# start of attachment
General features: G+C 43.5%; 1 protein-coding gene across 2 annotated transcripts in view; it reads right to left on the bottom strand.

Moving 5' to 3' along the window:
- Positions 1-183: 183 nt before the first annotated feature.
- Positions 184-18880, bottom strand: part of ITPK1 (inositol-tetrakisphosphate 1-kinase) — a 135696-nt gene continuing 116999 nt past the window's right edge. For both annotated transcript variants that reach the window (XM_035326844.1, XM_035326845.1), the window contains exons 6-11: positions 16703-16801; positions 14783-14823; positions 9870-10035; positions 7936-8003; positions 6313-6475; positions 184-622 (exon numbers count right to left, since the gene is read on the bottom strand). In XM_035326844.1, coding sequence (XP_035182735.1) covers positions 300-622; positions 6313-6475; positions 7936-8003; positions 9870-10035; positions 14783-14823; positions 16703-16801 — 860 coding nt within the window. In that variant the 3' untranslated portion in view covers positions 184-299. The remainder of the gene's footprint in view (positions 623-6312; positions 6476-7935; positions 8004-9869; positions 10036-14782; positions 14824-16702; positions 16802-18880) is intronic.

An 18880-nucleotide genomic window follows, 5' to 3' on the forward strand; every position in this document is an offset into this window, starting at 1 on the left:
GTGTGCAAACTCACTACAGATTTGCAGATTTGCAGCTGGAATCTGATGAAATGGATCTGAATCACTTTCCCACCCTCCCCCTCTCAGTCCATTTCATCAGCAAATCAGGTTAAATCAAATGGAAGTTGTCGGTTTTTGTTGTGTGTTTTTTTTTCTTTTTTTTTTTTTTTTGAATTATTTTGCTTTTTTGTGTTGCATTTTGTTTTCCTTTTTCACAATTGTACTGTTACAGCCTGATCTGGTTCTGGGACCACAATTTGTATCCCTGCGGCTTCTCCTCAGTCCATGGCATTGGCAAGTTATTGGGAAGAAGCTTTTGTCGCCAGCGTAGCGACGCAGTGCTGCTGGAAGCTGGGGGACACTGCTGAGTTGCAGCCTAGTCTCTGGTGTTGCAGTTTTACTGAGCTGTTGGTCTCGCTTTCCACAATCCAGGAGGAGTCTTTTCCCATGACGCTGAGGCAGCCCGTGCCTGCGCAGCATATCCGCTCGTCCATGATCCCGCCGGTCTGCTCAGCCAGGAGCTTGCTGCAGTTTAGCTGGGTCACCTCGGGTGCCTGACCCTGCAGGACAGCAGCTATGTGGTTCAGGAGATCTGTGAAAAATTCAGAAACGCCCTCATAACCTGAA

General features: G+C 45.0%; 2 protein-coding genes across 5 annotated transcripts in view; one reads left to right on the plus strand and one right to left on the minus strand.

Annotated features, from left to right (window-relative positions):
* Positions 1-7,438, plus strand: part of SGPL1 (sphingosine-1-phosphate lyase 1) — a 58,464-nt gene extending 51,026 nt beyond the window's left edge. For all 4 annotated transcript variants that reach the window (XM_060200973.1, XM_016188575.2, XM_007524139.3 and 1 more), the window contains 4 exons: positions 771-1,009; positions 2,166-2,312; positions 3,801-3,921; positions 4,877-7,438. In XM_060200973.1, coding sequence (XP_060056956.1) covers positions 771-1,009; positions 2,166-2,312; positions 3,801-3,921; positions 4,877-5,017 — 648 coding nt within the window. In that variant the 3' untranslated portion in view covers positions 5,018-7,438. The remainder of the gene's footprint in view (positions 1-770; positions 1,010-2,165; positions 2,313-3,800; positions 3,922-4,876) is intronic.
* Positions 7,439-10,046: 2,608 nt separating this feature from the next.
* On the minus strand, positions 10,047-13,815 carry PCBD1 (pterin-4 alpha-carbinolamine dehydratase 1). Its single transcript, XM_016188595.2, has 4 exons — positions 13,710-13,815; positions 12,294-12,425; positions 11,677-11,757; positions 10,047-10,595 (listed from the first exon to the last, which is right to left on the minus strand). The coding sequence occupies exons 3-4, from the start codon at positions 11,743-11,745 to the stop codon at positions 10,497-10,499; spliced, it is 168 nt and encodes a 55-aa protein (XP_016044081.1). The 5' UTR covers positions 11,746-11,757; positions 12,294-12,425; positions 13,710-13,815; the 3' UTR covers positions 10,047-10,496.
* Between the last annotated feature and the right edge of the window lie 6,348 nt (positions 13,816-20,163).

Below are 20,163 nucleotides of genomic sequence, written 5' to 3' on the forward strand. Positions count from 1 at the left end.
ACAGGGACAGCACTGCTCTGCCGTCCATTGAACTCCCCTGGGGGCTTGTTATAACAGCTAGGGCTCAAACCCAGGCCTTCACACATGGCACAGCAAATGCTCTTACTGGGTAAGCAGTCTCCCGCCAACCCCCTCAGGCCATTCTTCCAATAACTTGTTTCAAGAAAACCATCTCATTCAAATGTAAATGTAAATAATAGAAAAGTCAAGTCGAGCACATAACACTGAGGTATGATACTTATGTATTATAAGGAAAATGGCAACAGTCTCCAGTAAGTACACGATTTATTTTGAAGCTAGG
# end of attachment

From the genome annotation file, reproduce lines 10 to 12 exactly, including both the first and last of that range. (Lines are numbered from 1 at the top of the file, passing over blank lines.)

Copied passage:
* Positions 7,439-10,046: 2,608 nt separating this feature from the next.
* On the minus strand, positions 10,047-13,815 carry PCBD1 (pterin-4 alpha-carbinolamine dehydratase 1). Its single transcript, XM_016188595.2, has 4 exons — positions 13,710-13,815; positions 12,294-12,425; positions 11,677-11,757; positions 10,047-10,595 (listed from the first exon to the last, which is right to left on the minus strand). The coding sequence occupies exons 3-4, from the start codon at positions 11,743-11,745 to the stop codon at positions 10,497-10,499; spliced, it is 168 nt and encodes a 55-aa protein (XP_016044081.1). The 5' UTR covers positions 11,746-11,757; positions 12,294-12,425; positions 13,710-13,815; the 3' UTR covers positions 10,047-10,496.
* Between the last annotated feature and the right edge of the window lie 6,348 nt (positions 13,816-20,163).